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Disclosures: Lala reports she received speaker honoraria from Zoll. Please see the study for all other authors’ relevant financial disclosures.
June 19, 2020
3 min read

Degree of myocardial injury severity may affect survival in COVID-19

Disclosures: Lala reports she received speaker honoraria from Zoll. Please see the study for all other authors’ relevant financial disclosures.
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The prevalence of myocardial injury in acute COVID-19 is approximately 36%, but its presence was significantly associated with worse outcomes, researchers reported.

Elevated troponin levels, an indicator of myocardial injury, conferred a higher risk for death among patients hospitalized with COVID-19.

Alert on heart monitor
Source: Adobe Stock.

According to a report published in the Journal of the American College of Cardiology, patients with confirmed COVID-19 (mean age, 66 years; 60% men; 35% with history of CVD) admitted between Feb. 27 and April 12 who had troponin levels measured within 24 hours of admission were assessed to determine the effect of myocardial injury on .

Troponin and COVID-19 survival

Among 2,736 patients admitted to one of five Mount Sinai Health System hospitals in New York, 36% of patients hospitalized with COVID-19 had elevated troponin concentrations. After adjustment for clinically relevant covariates, patients with troponin concentrations between 0.03 ng/mL and 0.09 ng/mL were at greater risk for death compared with patients with normal concentrations of less than 0.03 ng/mL (adjusted HR = 1.75; 95% CI, 1.37-2.24), the researchers wrote.

Patients with COVID-19 and troponin levels of 0.09 ng/dL or more were at the greatest risk for death (aHR = 3.03; 95% CI, 2.42-3.8) compared with those with normal levels.

Patients with troponin concentrations between 0.03 ng/mL and 0.09 ng/mL were at elevated risk for death or mechanical ventilation compared with patients with troponin less than 0.03 ng/mL (HR = 1.75; 95% CI, 1.44-2.13), and those with levels of more than 0.09 ng/mL were at even greater risk (HR = 2.97; 95% CI, 2.47-3.56).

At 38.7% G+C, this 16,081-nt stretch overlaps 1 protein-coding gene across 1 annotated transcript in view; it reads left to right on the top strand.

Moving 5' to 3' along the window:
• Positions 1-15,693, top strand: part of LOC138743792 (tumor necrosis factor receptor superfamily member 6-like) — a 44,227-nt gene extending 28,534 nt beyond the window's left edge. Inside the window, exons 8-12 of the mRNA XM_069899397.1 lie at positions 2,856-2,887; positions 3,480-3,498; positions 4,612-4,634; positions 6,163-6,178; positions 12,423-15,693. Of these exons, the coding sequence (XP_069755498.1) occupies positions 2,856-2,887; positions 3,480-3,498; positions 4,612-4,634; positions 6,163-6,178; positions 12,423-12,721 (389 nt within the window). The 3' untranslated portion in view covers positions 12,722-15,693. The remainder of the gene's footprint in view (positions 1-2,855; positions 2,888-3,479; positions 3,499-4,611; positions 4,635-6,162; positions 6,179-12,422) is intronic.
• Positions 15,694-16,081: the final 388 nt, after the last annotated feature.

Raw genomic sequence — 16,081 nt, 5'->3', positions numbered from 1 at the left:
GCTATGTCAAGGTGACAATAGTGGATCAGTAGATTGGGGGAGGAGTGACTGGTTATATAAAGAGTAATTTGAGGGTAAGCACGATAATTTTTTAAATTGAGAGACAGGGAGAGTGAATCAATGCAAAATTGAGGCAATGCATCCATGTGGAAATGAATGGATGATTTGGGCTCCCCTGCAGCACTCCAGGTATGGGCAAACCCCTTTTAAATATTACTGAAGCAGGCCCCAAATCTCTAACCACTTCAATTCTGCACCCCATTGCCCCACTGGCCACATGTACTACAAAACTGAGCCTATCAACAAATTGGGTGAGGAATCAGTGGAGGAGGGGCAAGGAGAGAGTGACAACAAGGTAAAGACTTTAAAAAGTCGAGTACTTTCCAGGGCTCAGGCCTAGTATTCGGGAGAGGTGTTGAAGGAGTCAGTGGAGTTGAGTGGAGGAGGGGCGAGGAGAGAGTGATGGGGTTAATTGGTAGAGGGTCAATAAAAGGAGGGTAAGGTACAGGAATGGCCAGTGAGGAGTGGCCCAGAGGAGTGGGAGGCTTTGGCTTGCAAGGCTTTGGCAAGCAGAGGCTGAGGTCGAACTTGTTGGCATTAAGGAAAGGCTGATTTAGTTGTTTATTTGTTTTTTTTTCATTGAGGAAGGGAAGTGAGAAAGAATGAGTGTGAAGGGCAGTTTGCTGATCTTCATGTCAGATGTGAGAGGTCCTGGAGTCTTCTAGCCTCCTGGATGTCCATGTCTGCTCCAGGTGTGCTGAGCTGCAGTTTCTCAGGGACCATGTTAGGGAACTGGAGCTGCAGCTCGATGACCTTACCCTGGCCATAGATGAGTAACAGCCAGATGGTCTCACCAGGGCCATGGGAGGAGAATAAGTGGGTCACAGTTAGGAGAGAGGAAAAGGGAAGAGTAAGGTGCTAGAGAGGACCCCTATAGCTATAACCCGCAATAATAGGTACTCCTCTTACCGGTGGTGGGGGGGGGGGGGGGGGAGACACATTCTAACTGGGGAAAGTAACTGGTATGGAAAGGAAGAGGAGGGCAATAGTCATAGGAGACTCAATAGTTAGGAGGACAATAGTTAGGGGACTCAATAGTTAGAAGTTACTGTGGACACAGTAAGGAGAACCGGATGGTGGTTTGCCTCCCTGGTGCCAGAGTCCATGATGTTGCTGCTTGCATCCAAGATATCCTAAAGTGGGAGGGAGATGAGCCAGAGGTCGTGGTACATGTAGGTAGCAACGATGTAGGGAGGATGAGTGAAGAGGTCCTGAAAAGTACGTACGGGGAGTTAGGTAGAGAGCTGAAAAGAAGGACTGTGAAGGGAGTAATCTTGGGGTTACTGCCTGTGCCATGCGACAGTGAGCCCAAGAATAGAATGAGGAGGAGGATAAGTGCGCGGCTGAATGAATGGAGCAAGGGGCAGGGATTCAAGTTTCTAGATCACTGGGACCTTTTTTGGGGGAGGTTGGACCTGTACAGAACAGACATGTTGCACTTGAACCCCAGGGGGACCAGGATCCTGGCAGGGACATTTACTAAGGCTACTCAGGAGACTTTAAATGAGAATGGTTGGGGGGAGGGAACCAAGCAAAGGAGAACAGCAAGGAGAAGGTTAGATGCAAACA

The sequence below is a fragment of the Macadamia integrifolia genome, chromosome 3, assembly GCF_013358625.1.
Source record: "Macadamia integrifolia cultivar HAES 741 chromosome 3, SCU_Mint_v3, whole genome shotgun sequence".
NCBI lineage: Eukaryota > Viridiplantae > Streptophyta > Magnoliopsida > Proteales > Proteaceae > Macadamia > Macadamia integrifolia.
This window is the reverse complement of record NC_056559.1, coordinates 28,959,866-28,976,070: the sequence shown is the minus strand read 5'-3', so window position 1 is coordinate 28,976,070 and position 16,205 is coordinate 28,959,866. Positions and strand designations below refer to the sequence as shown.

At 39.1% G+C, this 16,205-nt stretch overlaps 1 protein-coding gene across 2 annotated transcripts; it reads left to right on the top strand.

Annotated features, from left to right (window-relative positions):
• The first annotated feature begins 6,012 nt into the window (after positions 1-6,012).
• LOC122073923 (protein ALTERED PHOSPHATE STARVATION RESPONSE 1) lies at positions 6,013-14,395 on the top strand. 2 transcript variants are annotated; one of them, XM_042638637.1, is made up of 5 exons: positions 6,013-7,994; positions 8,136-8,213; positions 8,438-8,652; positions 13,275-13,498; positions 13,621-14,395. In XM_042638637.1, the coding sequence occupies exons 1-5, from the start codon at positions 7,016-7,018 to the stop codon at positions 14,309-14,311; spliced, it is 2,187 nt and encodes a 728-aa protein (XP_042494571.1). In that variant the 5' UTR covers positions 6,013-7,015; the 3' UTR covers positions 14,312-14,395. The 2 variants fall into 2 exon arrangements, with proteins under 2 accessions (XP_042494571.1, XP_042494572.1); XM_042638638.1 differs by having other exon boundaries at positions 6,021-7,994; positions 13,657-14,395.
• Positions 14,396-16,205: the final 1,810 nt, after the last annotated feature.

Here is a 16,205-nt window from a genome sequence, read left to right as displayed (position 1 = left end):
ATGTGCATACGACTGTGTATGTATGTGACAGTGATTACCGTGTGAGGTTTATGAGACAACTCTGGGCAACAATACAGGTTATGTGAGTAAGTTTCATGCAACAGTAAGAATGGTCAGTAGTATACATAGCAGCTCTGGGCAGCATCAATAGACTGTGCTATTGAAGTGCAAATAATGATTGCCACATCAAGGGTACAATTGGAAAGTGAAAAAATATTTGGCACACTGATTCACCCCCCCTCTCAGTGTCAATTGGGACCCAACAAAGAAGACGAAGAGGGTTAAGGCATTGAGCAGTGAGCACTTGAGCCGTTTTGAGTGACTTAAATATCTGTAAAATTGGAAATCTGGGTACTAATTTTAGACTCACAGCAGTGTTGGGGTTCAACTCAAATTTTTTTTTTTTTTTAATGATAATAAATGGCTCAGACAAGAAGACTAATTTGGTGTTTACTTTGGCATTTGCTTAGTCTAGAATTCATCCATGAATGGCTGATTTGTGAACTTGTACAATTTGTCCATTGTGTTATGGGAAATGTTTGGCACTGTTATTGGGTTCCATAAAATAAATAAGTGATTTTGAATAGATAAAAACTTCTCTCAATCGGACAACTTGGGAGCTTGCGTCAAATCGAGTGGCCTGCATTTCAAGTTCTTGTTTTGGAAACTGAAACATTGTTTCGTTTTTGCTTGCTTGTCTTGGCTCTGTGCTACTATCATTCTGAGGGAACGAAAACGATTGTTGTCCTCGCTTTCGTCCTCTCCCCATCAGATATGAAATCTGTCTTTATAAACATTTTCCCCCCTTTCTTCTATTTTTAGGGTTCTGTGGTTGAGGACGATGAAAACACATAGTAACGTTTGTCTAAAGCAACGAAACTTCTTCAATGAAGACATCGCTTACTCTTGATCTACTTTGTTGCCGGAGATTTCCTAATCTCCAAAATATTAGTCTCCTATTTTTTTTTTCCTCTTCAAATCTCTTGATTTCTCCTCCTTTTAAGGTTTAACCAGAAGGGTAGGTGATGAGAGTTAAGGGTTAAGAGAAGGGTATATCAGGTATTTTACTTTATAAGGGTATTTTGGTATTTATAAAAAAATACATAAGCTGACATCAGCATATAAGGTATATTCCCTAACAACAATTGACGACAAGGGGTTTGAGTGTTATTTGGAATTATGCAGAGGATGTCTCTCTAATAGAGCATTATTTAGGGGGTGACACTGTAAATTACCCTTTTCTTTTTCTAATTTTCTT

Anuradha Lala

“The prevalence of myocardial injury as defined by elevated troponins was pretty common. We saw that 36% of patients had elevated troponin concentrations, but we suspected that there was likely an impact of other factors,” Anuradha Lala, MD, assistant professor of cardiology in the Zena and Michael A. Wiener Cardiovascular Institute at the Icahn School of Medicine at Mount Sinai, told Healio. “Even after adjusting for how sick patients were, for all their relevant clinical factors of age, sex, hypertension, diabetes, CVD and BMI, even small amounts of myocardial injury presenting as mild elevations in troponin were significantly associated with the risk of death. To be specific, those in the mildly elevated category had a 75% increased risk of death. Those with concentrations over 0.09 ng/mL were associated with up to three times increased risk of death.

“We were surprised with the strength of the correlation with the risk of death, despite low levels of troponin. Troponins were elevated, but they were elevated, generally, at low levels. Despite them being at low levels, however, they were significantly associated with risk of death,” Lala said in an interview. “What it means though, is that increased risk of death associated with myocardial injury seems to be more important than CVD history alone.”


Statin use in COVID-19

In other findings, among patients with COVID-19, statin therapy was associated with better survival (HR = 0.57, 95% CI, 0.47-0.69) but use of ACE inhibitors or angiotensin II receptor blockers was not.

“We have to be very cautious in interpreting that because it's subject to bias. There was a protective association with stain use, but not with ACE inhibitors or angiotensin receptor blockers; however, this was not the primary purpose of this analysis,” Lala told Healio. “We know that the benefits of statins in the setting of myocardial injury is well established, but whether statins also confirmed an anti-inflammatory effect or potentially allow for amelioration of endothelial dysfunction, that's been reported in COVID-19 has not been further elucidated.

“It's also possible, just as a caveat, that statin use in hospital is confounded by physician treatment preference,” Lala said in an interview. “A clinician could potentially discontinue a statin in patients who are sicker. You might be picking up on a bias there. Let's say someone's intubated, for example, a physician may stop the statin in this patient. The statin use may actually be representative of something else.”

Insights for COVID-19 triage

Lala said elevated troponin “certainly raises our index of suspicion for worse outcomes. I am very happy to report that our frequency of admissions for COVID-19 are way down, which is not necessarily the case around the country right now. God forbid, if we do have a second wave or even as patients come in now, it does offer insight to think about these patients a little bit differently. But that would have to be tested formally. What it would suggest to me is that if I see a patient who doesn't look that toxic in the emergency room, but does have an elevated troponin, I would think about that patient a little bit more carefully.”